2017 American Pianists Awards Winner Drew Petersen to Perform Grieg’s Piano Concerto with the Tucson Symphony Orchestra

//2017 American Pianists Awards Winner Drew Petersen to Perform Grieg’s Piano Concerto with the Tucson Symphony Orchestra

2017 American Pianists Awards Winner Drew Petersen to Perform Grieg’s Piano Concerto with the Tucson Symphony Orchestra

Kansas City Symphony Music Director Michael Stern to Make TSO Debut Conducting Program Featuring Tchaikovsky’s Symphony No. 3, “Polish”

November 6, 2017

(Tucson, AZ)— Drew Petersen, winner of the 2017 American Pianists Awards and the Christel DeHaan Fellowship of the American Pianists Association, will perform Edvard Grieg’s Concerto for Piano, one of the most popular of all piano concertos, with the Tucson Symphony Orchestra. Michael Stern, Music Director of the Kansas City Symphony, will conduct the performances on Friday, November 17 at 7:30 p.m. and Sunday, November 19 at 2:00 pm at the Tucson Music Hall.  The program will open with Sibelius’ Finlandia and conclude with the TSO premiere of Tchaikovsky’s Symphony No. 3, “Polish.” Concert Comments, one hour prior to performances, are complimentary with tickets.

Drew Petersen’s career had an auspicious and early beginning: he was presented at Carnegie Hall’s Weill Recital Hall at age five and by age 10 performed a solo recital at Steinway Hall in Manhattan for the company’s 150th Anniversary. His unique gifts have been profiled in The New York Times, New York Magazine and in the documentary Just Normal. Petersen graduated cum laude from Harvard at age 19 with a Bachelor of Liberal Arts in Social Science and did his undergraduate and graduate music studies at the Juilliard School. He has recently been accepted into the prestigious Artist Diploma program at the Juilliard School.

Petersen was appointed Artist-in-Residence for two years by the University of Indianapolis, commencing in the fall of 2017. After a recent performance, the Indianapolis alternative weekly, NUVO, wrote, “Petersen’s ability to go from intense and nearly thunderous to gentle and tranquil was astonishing and wholly satisfying.”

Conductor Michael Stern is in his 13th season as Music Director of the Kansas City Symphony. Stern has conducted the Atlanta, Baltimore, Chicago, Cincinnati, Houston, Indianapolis, National, Montreal, Pittsburgh, St. Louis, Seattle and Boston symphonies, the Cleveland and Philadelphia orchestras, as well as the New York Philharmonic. He also appears regularly at the Aspen Music Festival and has served on the faculty of the American Academy of Conducting at Aspen. Stern received his music degree from the Curtis Institute of Music in Philadelphia.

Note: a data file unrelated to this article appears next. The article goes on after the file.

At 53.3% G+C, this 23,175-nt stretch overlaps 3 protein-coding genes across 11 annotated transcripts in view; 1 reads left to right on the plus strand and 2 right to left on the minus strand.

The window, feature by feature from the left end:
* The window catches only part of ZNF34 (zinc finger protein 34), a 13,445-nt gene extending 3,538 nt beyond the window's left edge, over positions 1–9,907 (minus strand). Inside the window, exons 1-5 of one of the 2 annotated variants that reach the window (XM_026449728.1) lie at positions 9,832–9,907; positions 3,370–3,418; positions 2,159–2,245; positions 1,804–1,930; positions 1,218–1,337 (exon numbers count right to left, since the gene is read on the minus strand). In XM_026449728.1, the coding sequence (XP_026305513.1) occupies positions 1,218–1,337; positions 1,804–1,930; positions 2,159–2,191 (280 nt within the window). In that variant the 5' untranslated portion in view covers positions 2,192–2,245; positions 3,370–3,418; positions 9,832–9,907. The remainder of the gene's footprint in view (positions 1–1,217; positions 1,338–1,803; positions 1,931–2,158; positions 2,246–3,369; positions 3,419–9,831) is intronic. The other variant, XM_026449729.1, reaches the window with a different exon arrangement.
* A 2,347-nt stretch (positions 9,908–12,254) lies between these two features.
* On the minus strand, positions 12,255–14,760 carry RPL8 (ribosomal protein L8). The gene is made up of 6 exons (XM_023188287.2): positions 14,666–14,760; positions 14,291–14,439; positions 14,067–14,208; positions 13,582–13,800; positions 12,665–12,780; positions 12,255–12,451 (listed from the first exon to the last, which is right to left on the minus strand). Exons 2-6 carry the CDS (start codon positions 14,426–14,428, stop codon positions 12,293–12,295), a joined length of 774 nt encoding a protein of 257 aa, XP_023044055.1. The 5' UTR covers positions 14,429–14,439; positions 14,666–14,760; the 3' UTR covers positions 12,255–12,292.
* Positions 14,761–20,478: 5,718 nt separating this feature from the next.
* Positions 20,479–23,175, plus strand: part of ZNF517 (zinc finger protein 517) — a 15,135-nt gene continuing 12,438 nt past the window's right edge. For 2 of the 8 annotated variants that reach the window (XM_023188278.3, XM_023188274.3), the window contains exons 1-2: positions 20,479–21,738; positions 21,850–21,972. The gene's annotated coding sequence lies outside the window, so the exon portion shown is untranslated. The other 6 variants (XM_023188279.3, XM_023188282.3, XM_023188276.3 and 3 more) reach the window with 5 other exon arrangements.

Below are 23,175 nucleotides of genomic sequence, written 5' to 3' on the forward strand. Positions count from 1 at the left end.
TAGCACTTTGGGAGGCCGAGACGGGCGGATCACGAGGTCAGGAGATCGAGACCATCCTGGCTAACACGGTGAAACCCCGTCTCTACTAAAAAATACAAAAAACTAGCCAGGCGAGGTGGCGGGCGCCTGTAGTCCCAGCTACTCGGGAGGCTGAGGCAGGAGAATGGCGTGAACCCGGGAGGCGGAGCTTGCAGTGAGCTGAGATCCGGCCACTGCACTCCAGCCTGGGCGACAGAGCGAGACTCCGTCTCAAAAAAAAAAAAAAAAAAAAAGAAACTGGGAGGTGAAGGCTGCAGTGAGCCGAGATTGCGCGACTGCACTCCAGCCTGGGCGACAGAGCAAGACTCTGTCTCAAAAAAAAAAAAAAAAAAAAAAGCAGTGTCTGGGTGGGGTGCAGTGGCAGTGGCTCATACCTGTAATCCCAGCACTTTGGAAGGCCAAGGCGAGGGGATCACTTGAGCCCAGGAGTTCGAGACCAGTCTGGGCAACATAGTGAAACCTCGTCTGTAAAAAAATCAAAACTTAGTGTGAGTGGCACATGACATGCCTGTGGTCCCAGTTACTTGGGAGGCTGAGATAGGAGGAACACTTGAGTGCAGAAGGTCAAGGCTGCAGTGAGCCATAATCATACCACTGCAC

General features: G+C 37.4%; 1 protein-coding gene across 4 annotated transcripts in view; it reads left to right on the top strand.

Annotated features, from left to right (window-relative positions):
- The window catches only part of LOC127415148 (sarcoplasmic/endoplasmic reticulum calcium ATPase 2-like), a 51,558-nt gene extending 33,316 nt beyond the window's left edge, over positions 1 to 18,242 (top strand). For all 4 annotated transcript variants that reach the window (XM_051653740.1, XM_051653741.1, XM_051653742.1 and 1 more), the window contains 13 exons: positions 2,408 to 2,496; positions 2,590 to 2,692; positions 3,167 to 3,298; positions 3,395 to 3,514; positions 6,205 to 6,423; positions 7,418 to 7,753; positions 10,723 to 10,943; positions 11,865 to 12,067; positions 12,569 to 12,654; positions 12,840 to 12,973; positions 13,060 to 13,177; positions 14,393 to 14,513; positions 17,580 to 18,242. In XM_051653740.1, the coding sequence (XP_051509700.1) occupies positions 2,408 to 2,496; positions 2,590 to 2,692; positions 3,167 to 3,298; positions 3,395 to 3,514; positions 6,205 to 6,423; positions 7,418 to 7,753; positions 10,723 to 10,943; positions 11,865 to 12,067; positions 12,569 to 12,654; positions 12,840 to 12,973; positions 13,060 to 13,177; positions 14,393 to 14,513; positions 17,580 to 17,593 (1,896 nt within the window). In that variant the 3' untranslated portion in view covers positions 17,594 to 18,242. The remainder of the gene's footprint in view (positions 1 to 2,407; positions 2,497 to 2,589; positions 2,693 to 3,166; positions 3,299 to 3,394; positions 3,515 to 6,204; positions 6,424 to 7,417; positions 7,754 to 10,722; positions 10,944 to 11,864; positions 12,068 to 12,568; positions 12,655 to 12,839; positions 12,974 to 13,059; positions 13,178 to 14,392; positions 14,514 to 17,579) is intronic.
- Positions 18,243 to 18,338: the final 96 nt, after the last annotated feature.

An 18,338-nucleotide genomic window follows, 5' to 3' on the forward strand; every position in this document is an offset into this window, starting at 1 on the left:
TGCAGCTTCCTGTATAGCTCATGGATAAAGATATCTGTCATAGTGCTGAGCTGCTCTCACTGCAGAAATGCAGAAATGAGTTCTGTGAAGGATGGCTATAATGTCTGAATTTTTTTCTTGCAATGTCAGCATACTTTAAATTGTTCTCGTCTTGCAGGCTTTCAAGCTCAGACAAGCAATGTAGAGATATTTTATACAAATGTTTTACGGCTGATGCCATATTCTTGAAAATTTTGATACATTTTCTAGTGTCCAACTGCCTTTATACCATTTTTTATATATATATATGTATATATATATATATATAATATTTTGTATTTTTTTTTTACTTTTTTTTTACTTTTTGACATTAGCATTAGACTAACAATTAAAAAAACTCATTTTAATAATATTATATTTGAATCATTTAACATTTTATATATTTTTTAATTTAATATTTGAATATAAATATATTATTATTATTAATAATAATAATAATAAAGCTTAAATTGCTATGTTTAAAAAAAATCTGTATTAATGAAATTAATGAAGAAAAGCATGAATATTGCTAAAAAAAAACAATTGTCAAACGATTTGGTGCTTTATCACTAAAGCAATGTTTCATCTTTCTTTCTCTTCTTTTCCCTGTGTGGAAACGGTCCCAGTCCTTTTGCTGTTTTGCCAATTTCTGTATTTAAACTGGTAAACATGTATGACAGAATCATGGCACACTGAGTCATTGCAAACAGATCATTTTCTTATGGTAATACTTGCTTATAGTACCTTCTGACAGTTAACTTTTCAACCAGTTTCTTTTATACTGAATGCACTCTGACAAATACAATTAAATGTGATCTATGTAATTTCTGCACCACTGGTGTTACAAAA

Edvard Grieg modeled his only piano concerto after Robert Schumann’s, from its A-minor orientation to its structure and relative lengths of each movement. On a visit, Franz Liszt sat down and played through the work, admiring it as he played. Tchaikovsky was also an admirer, seeing in Grieg’s music, “all the beauty of Norwegian scenery, now grandiose and sublime in its vast expanse, now gray and dull, but always full of charm.”

Tchaikovsky’s Third Symphony was the product of an idyllic period spent in the country away from Moscow. It is his only symphony in a major key and the only one to have five movements. The first two movements and last two surround a core third movement which is the most complex and listener challenging and creates a sense of balance. The designated naming of the Symphony “Polish” was by a London conductor due to the final movement marked “Tempo di polacca” – the music is polonaise-like.

Jean Sibelius played a leading role in the musical expression of Finnish culture. He conceived of Finlandia in a suite of works composed for a patriotic festival held in 1899, a covert protest against increasing censorship from the Russian Emperor. Originally titled “Finland Awakens,” the piece was warmly received and subsequently reworked and renamed. It is the best known work of the composer’s entire canon.

The Classic Series is sponsored by Mrs. Dorothy Dyer Vanek.

Tickets for the Grieg Piano Concerto are $30 to $86. They are available online at www.tucsonsymphony.org, at the Tucson Symphony Orchestra Box Office, 2175 N. Sixth Avenue or by phone at (520) 882-8585.  TSO Box Office hours are Tuesday through Saturday from 10:00 a.m. to 5 p.m. unless otherwise indicated.

Programming, artists and prices are subject to change.

Contact: Terry Marshall, Public Relations Manager, 520- 620-9158